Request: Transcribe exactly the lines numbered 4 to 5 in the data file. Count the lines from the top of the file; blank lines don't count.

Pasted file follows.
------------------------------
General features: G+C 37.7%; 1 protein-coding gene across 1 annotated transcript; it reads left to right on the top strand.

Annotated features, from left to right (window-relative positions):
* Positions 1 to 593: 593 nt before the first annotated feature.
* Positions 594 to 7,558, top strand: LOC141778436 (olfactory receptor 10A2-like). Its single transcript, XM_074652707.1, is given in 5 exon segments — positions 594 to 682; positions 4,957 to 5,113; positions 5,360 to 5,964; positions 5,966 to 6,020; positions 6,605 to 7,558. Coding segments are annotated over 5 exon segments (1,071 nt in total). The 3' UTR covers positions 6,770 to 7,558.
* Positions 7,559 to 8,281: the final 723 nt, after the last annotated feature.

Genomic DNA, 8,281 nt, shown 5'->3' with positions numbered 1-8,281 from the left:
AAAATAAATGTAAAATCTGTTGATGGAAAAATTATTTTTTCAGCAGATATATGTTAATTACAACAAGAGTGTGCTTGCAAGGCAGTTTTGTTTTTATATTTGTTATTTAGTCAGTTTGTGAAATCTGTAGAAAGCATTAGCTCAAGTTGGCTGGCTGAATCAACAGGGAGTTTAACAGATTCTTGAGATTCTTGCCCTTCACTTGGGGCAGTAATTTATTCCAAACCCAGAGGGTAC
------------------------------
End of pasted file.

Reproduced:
* Positions 594 to 7,558, top strand: LOC141778436 (olfactory receptor 10A2-like). Its single transcript, XM_074652707.1, is given in 5 exon segments — positions 594 to 682; positions 4,957 to 5,113; positions 5,360 to 5,964; positions 5,966 to 6,020; positions 6,605 to 7,558. Coding segments are annotated over 5 exon segments (1,071 nt in total). The 3' UTR covers positions 6,770 to 7,558.
* Positions 7,559 to 8,281: the final 723 nt, after the last annotated feature.